Repaired castle gate entrance. For a photo of this installed into the
machine, see below.
Photos of the exit of the moat upkicker on the left of the
playfield. Before and after adding the
The door on the left of
castle gate opens to allow the ball to 'crash through' the
The base of this door is just the wood of playfield itself.
had a great deal of wear on it, so I decided to make a protector for
the base and the pocket behind it.
Closeup of the protectors for the door on the left of the
Here is the before
I made the protectors
out of aluminum
sheets. The one for the base of the door was then covered
decal that I made by shooting a photo of the castle foundation and
cloning it into a pattern. This protector is held in place by
metal plate under the playfield. Then the pocket behind the
was lined with aluminum that was painted dark green to match the moat
Protector with the castle wall in place.
One additional note is that the decal for wood of the castle drawbridge
printed using a scan from ballsofsteel.net. This was printed
vinyl with a color laser and then laminated with clear mylar.
The end result looks very close to the fragment that was on the bridge
when I bought
the machine. The metal parts of the drawbridge were spray
As with many MM's the Merlin Hole on my machine was worn. In
initial renovation, I restored the hole with epoxy wood putty and
touched up the paint (similar to how Dave
his). It turned out very nice, but after a few
months of play, the wood putty cracked and broke away.
needed a protector for the wood of the playfield. These are
as a set (see links below), but I decided to build my own.
Appearance of the Merlin Hole before the protector was
Note the remaining wood putty
restoration on the top left corner of the hole. The right
the hole is showing
wear and the missing wood putty.
The biggest challenge in making this protector was the flared round
shape at the surface of the playfield. Unlike the previous protector that I made
this one needed
to curve in two directions. I considered several
methods of making this flare, including hammering the metal on a form,
but after some roaming around the house and brainstorming, I found a
solution that worked for me. The hole in the playfield is 1
in diameter (ball is 1 1/16"). I hit on the idea of using an
empty 35mm film container and a hose clamp as the form for bending the
flare in a sheet of aluminum.
The aluminum sheet is pre-bent in a cylinder, and then wrapped onto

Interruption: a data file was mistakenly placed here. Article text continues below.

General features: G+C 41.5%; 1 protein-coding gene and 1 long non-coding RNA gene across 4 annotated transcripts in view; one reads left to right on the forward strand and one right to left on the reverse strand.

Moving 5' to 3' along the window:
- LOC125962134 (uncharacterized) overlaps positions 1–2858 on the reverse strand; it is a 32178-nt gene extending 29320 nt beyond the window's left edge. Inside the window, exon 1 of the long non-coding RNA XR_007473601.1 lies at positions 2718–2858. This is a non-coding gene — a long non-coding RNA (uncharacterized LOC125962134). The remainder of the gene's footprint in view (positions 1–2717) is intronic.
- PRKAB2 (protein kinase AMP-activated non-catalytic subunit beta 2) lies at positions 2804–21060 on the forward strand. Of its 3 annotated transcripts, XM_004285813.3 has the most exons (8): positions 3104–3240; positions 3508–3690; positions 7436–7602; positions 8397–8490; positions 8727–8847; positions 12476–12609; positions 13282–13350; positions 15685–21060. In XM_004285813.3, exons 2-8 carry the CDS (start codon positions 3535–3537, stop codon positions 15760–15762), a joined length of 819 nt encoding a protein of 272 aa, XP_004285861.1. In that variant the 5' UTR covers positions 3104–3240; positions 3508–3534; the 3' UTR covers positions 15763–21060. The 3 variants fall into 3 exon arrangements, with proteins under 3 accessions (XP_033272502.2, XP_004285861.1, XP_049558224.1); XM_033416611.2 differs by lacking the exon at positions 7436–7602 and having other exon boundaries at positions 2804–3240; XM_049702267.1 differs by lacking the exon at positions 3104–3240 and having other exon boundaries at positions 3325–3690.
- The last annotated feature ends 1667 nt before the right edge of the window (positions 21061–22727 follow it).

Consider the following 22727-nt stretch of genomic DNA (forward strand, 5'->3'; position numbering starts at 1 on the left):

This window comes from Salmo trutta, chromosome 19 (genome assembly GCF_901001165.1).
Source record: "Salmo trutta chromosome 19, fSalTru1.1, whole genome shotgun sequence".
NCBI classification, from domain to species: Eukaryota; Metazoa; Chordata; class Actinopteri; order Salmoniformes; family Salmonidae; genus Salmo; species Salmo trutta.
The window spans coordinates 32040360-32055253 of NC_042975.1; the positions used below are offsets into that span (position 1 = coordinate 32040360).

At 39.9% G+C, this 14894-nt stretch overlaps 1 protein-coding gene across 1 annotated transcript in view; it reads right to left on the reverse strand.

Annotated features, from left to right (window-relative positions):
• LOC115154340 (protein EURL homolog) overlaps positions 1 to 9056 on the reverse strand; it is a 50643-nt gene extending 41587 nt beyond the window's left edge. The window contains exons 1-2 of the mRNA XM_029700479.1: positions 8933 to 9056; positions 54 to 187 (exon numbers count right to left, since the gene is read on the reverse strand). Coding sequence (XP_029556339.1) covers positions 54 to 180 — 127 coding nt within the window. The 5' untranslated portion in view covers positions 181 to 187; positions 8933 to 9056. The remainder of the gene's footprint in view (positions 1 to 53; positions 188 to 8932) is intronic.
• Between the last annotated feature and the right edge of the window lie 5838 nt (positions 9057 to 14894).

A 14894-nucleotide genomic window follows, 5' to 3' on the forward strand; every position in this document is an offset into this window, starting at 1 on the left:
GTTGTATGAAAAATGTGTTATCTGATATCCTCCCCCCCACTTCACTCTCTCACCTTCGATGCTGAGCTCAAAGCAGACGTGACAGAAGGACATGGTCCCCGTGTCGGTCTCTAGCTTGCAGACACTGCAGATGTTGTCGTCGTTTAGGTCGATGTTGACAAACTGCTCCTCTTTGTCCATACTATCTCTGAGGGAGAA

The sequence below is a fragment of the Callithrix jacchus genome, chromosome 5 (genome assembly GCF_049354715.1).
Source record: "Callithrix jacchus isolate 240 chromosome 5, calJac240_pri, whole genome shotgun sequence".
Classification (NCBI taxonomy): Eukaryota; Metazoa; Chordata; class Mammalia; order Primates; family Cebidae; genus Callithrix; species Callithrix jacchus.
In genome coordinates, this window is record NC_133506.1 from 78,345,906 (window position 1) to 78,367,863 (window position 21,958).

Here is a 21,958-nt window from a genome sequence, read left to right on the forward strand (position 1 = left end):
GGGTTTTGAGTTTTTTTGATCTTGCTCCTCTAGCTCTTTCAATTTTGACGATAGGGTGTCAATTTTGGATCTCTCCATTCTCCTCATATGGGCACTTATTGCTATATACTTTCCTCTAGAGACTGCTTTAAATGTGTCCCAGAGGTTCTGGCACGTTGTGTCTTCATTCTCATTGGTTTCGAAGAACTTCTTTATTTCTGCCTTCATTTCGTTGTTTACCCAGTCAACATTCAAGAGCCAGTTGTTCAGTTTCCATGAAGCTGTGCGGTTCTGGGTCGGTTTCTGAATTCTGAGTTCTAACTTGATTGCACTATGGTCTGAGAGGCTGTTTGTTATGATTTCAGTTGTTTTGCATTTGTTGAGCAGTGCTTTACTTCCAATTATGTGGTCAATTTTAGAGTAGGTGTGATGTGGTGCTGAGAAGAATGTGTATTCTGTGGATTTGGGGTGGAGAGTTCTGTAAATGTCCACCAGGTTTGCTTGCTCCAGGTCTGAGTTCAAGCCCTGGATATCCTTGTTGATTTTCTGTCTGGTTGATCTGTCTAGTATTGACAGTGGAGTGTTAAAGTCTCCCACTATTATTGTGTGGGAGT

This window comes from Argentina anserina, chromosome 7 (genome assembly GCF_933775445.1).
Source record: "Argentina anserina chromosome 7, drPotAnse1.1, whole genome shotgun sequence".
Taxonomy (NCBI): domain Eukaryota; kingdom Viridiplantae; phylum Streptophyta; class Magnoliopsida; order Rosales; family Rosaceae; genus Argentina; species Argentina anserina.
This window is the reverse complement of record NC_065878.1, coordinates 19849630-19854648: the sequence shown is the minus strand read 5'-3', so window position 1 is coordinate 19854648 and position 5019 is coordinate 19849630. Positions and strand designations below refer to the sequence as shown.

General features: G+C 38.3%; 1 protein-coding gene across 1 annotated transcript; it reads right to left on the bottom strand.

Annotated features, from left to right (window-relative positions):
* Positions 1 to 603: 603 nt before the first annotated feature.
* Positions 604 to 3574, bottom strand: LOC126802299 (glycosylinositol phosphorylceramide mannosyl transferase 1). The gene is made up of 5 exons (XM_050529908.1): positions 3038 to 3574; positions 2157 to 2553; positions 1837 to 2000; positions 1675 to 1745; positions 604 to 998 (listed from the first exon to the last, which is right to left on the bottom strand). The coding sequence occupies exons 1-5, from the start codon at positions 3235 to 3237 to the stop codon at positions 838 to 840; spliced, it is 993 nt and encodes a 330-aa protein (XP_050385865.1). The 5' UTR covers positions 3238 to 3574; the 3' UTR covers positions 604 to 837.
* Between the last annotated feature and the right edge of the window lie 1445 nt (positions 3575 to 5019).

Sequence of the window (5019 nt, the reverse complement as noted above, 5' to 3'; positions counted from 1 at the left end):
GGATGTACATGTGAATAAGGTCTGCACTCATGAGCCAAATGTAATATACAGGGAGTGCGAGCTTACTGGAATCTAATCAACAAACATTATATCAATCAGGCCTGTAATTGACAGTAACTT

an empty 35 mm film can tube. Then the edge is gradually
out with a
pair of pliers
padded with a paper towel (to prevent scratching the surface).
I made sure 3/8" of the aluminum sheet was above the edge of the film
container, and proceeded to gently bend the exposed lip into a
flare. Make small bends all the way around, and make repeated
passes to gradually bend the top open into a flared funnel.
two tries, this produced a very nice shape that fit
very well in the playfield. I then snipped tabs in the
end, and bent it in a fan to form a lip to fasten to the under side of
The almost finished protector. After this photo was shot, and
the playfield, the unused tabs were cut off. Note the notch
in the flare
to match the funnel tip in the Merlin Hole.
The resulting flared cylinder was very pleasing to the eye and fit very
nicely in the playfield. I then used wood putty to snugly fit
protector onto the playfield. The result is that the space
between the wood and the protector was completely filled.
allows the shock of the ball to be transferred to a large surface area,
and should be very durable. I was able to make the top rim of
flare flush with the top face of the playfield, and filled in the
missing wood with the wood putty. After a few minutes of set
time, the wood putty was just the right consistency to allow forming
and sculpting with my finger tips to make a level transition from the
lip of the protector to the surface of the playfield. No
was needed, so I did not have to risk scratching the playfield surface.
The protector assembled into the bottom of the playfield.
After the epoxy wood putty had cured, I touched up the area with
acrylics using a sewing needle as the paint brush. I was a
out of practice, but I did not do too badly. The red was
"Crafter's Edition Real Red #72007", an excellent match. The
white was Titanium White.
Installed protector lined with the wood putty and touched up with
After touchup, the area was brushed with clearcoat and then mylared.
Note the excellent match on the red color. It is undetectable.
Before reinstalling the Merlin Hole upkicker solenoid, I attached a
trim piece of adhesive rubber onto the scoop of the Merlin Hole (no
photo). This was very effective in cushioning the pinball as
comes into the Merlin Hole. A few test rolls of the ball into